“FLEXIBLE FURLOUGH” NOW IN OPERATION
On 1 July the new CJRS “Flexible furlough” grant scheme started, which allows employers to gradually bring their furloughed employees back to work part-time. The new scheme will be in place until the end of October and the Government will gradually reduce the amount of grant towards employees’ furlough pay to 70% in September and 60% in October.
The grant paid by the Government via HMRC will remain at 80% of the employee’s normal pay for July and August but they will stop reimbursing NICs and pension contributions from 1 August 2020.
Further details on the operation of the new scheme were announced on 12 June 2020 which are summarised below.
KEY CONDITIONS FOR NEW “FLEXIBLE FURLOUGH”
Only those employees who have been furloughed and included in a claim under the original CJRS scheme may be included in a claim for the new flexible furlough.
That means they must have been furloughed on or before 10 June to allow a full 21 days prior to the end of the original scheme.
A further restriction is that the maximum number of employees that can be included in a flexible furlough claim cannot exceed the maximum number included in a claim under the original scheme. Thus if the employer has 8 employees split into teams of 4 and furloughed team A for three weeks and then team B for 3 weeks the maximum number of employees that can be included in a flexible furlough claim will be limited to 4.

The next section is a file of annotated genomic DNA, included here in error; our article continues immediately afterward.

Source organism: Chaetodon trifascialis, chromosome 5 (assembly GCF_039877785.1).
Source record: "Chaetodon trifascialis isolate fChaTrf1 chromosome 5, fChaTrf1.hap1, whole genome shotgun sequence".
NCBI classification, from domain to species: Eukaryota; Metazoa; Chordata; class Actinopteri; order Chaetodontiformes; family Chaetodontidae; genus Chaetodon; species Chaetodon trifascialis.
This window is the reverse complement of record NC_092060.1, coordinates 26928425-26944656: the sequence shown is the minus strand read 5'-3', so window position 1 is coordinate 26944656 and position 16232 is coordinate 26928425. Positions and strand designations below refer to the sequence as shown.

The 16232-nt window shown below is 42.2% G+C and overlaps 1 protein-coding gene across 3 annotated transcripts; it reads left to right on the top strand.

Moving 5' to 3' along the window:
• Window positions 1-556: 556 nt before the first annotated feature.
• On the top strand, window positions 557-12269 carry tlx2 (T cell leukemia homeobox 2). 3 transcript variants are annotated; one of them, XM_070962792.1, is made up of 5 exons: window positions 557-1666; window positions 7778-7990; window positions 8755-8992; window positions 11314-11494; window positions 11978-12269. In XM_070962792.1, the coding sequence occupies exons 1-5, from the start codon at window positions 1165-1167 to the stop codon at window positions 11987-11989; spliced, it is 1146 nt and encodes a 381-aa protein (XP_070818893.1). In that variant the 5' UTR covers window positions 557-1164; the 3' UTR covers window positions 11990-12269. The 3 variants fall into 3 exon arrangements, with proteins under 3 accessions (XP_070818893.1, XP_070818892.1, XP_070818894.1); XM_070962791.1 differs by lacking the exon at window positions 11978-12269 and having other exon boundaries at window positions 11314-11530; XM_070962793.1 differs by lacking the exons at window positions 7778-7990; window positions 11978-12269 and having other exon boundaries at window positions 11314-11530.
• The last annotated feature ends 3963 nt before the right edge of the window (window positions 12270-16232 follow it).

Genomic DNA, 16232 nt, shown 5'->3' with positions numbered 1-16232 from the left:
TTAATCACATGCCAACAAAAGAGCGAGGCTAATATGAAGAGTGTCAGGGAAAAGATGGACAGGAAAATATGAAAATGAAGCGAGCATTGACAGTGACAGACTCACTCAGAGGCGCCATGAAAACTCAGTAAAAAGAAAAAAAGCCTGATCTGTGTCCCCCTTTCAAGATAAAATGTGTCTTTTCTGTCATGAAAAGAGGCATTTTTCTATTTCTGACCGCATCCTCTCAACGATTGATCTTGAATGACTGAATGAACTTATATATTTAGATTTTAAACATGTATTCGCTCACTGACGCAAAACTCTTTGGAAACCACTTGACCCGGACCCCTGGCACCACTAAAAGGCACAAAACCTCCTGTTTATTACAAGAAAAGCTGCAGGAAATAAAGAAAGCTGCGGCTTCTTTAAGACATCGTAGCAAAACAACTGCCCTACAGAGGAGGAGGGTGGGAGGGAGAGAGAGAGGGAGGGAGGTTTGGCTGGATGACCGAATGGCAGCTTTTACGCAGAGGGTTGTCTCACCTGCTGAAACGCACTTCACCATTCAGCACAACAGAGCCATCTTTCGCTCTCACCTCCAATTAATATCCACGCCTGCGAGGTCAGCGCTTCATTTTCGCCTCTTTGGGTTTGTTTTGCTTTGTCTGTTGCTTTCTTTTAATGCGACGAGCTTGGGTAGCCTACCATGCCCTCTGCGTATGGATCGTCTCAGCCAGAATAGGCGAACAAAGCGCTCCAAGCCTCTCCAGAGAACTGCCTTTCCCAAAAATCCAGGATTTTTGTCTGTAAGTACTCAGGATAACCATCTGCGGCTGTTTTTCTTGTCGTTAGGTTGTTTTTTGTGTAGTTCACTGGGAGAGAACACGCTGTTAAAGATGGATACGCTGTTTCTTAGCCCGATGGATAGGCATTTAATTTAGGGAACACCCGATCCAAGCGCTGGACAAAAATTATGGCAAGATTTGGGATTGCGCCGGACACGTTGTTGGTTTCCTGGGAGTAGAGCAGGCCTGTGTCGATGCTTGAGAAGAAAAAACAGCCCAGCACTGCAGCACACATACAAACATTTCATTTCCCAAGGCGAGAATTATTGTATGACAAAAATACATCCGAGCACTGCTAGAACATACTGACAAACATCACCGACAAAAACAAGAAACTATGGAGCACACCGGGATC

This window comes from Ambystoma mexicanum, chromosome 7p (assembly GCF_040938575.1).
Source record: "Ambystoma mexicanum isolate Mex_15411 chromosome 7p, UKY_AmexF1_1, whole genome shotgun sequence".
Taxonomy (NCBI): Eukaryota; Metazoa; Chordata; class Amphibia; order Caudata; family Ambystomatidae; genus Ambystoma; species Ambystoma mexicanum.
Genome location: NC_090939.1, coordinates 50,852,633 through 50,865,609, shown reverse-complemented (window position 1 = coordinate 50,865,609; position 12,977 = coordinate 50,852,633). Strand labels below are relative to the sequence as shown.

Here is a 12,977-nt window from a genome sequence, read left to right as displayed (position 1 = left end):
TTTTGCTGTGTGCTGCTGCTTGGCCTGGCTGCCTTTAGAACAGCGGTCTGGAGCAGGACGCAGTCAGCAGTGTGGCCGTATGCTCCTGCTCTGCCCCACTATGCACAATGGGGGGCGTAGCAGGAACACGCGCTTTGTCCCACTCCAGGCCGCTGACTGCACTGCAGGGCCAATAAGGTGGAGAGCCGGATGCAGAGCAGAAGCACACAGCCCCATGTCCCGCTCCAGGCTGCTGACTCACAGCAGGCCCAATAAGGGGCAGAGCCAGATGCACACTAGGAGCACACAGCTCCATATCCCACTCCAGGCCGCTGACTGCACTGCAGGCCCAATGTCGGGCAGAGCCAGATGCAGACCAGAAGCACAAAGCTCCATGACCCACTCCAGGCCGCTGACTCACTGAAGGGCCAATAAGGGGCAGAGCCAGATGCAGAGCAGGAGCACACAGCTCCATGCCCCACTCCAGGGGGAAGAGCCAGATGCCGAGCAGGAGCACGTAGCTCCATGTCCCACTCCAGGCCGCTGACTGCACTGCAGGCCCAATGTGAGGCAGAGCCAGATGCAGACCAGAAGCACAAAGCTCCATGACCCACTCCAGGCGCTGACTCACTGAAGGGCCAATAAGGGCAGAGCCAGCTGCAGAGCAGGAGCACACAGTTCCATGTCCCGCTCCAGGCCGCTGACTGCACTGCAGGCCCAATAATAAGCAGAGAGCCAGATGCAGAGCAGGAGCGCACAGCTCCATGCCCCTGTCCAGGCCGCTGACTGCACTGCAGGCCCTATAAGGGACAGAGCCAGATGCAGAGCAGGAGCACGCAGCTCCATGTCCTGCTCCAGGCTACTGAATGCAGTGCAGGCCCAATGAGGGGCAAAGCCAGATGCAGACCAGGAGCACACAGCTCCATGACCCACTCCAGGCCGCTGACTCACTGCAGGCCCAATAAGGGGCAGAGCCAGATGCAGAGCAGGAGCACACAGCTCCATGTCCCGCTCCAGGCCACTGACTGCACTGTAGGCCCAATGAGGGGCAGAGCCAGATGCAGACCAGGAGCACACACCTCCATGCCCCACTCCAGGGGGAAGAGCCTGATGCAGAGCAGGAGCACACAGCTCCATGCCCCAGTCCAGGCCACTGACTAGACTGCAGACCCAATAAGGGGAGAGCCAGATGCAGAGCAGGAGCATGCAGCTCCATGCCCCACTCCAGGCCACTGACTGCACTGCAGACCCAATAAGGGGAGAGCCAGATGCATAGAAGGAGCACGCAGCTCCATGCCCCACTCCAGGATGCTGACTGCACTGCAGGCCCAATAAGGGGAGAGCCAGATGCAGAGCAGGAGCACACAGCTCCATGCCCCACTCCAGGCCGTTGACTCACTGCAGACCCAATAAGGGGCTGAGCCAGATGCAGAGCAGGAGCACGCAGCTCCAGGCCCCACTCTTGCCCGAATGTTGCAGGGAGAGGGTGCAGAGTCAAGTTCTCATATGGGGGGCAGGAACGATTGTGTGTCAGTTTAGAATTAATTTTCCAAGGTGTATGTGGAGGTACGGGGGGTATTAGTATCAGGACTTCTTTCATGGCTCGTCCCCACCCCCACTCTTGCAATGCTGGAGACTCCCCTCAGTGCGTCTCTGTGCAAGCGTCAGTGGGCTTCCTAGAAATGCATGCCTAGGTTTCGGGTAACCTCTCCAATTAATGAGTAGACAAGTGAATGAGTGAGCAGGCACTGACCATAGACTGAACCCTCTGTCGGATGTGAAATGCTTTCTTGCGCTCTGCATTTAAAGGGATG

Unlike the original CJRS furlough scheme there is no minimum furlough period as the intention is to allow employers the flexibility to gradually bring employees back to work. The hours/days worked will need to be agreed between employee and employer which is likely to involve amending the employees’ contracts.
Employees will be entitled to their normal contractual pay for the hours that they work and must be paid at least 80% of their normal pay for the hours that they are furloughed, even when HMRC are only reimbursing 70% or 60%.
Employers will need to notify HMRC of the employee’s usual hours and the hours worked in the claim period. The furloughed hours will be the difference. This will be complicated where the employee’s hours vary. There is currently a lack of clarity in the HMRC guidance on the calculation of “usual hours” and we will of course be available to assist you in making your claim. We will also be able to make the claims on your behalf.
Each claim made by an employer must be for a week or more and no claim period can straddle a calendar month end.
Like the original furlough scheme claims cannot be made more than 14 days in advance.
The first claims under flexible furlough can be made from 1 July and the deadline for claims under the original CJRS for the period to 30 June is 31 July 2020.
CORRECTING ERRORS IN EARLIER FURLOUGH CLAIMS
You can now tell HMRC about an overclaimed amount as part of your next claim. You will be asked when making your claim whether you need to adjust the amount down to take account of a previous error. Your new claim amount will be reduced to reflect this. You should keep a record of this adjustment for 6 years.
If you have made an error that has resulted in an underclaimed amount, you should contact HMRC to amend your claim. As you are increasing the amount of your claim HMRC will need to conduct additional checks.